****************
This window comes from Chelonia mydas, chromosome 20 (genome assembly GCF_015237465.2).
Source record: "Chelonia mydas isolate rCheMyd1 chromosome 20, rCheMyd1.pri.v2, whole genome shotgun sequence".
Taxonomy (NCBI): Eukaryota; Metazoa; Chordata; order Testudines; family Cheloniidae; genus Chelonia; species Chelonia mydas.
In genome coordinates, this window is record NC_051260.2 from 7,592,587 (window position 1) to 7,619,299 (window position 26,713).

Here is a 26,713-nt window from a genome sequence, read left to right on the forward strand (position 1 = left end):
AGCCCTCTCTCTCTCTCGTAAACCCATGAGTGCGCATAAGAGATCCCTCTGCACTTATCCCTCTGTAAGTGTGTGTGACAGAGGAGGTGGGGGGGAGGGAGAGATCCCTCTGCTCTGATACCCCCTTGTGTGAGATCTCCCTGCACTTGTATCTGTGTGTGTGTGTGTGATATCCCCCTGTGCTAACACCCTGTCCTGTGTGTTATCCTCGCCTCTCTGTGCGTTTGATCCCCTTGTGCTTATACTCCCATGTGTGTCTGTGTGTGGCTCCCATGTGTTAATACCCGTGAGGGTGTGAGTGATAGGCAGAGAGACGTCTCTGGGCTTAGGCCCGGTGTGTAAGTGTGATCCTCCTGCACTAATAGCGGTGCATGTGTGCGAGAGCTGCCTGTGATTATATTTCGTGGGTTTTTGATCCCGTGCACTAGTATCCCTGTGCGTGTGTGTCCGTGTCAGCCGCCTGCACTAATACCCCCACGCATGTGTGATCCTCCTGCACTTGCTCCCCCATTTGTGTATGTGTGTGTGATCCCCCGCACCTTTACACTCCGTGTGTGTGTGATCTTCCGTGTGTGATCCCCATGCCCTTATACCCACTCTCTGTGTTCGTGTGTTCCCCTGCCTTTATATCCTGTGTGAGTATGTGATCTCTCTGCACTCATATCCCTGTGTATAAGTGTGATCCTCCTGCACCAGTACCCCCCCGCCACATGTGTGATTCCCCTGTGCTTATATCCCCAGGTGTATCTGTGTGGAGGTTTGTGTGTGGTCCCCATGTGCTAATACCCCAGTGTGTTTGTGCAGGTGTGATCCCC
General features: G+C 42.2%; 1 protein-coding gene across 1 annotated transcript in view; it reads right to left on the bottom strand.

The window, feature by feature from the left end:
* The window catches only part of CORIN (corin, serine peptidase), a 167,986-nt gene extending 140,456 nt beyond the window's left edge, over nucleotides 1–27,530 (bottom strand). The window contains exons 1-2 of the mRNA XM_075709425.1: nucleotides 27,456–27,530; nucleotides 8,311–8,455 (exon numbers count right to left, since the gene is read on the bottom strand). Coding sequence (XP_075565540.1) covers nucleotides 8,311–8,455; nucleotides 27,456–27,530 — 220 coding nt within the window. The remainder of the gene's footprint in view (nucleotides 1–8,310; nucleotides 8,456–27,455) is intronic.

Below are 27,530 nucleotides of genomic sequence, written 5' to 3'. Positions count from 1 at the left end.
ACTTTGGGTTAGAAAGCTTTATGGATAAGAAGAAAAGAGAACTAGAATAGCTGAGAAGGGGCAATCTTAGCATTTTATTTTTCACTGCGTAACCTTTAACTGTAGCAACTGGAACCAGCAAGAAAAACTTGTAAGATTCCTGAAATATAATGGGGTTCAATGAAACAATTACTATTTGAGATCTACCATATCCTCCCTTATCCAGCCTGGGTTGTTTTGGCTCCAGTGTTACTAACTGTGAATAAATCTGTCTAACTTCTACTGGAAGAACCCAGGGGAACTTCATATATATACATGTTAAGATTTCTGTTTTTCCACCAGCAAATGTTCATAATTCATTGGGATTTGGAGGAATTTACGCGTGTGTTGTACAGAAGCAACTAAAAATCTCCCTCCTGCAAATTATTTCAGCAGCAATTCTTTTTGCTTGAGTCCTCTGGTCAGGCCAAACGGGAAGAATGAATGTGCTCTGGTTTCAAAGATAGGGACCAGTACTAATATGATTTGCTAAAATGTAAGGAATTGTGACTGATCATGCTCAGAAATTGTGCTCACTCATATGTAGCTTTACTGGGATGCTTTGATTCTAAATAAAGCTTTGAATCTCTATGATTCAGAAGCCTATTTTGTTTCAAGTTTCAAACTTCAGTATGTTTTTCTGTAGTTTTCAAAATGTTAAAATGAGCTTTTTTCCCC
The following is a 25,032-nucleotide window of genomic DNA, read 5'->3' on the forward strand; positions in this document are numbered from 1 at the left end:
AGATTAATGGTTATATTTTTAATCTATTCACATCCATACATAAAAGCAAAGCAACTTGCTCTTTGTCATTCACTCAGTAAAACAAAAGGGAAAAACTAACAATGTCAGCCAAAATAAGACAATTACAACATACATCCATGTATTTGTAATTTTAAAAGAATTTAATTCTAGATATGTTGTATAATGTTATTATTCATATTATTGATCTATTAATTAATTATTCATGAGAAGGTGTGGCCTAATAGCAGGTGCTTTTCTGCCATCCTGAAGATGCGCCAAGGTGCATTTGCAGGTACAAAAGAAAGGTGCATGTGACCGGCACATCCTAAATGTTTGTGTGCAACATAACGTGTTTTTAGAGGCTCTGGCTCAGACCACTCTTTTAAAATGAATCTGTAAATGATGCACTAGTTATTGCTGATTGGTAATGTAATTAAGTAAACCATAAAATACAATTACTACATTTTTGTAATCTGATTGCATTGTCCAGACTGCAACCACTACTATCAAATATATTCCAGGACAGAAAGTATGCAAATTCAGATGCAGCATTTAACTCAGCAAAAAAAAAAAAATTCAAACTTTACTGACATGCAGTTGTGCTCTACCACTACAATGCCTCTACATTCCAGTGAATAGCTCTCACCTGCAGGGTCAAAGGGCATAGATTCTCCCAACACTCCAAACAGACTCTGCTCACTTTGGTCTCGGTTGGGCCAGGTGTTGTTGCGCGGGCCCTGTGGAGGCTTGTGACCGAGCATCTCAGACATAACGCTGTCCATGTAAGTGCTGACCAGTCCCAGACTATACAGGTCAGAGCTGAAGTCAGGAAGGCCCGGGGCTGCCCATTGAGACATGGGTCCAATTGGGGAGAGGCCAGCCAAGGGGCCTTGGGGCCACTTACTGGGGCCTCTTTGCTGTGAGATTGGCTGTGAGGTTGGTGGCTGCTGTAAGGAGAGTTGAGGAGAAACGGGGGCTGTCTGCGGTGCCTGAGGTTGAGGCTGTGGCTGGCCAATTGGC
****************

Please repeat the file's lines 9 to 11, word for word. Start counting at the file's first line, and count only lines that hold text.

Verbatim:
* The window catches only part of CORIN (corin, serine peptidase), a 167,986-nt gene extending 140,456 nt beyond the window's left edge, over nucleotides 1–27,530 (bottom strand). The window contains exons 1-2 of the mRNA XM_075709425.1: nucleotides 27,456–27,530; nucleotides 8,311–8,455 (exon numbers count right to left, since the gene is read on the bottom strand). Coding sequence (XP_075565540.1) covers nucleotides 8,311–8,455; nucleotides 27,456–27,530 — 220 coding nt within the window. The remainder of the gene's footprint in view (nucleotides 1–8,310; nucleotides 8,456–27,455) is intronic.

Below are 27,530 nucleotides of genomic sequence, written 5' to 3'. Positions count from 1 at the left end.
ACTTTGGGTTAGAAAGCTTTATGGATAAGAAGAAAAGAGAACTAGAATAGCTGAGAAGGGGCAATCTTAGCATTTTATTTTTCACTGCGTAACCTTTAACTGTAGCAACTGGAACCAGCAAGAAAAACTTGTAAGATTCCTGAAATATAATGGGGTTCAATGAAACAATTACTATTTGAGATCTACCATATCCTCCCTTATCCAGCCTGGGTTGTTTTGGCTCCAGTGTTACTAACTGTGAATAAATCTGTCTAACTTCTACTGGAAGAACCCAGGGGAACTTCATATATATACATGTTAAGATTTCTGTTTTTCCACCAGCAAATGTTCATAATTCATTGGGATTTGGAGGAATTTACGCGTGTGTTGTACAGAAGCAACTAAAAATCTCCCTCCTGCAAATTATTTCAGCAGCAATTCTTTTTGCTTGAGTCCTCTGGTCAGGCCAAACGGGAAGAATGAATGTGCTCTGGTTTCAAAGATAGGGACCAGTACTAATATGATTTGCTAAAATGTAAGGAATTGTGACTGATCATGCTCAGAAATTGTGCTCACTCATATGTAGCTTTACTGGGATGCTTTGATTCTAAATAAAGCTTTGAATCTCTATGATTCAGAAGCCTATTTTGTTTCAAGTTTCAAACTTCAGTATGTTTTTCTGTAGTTTTCAAAATGTTAAAATGAGCTTTTTTCCCC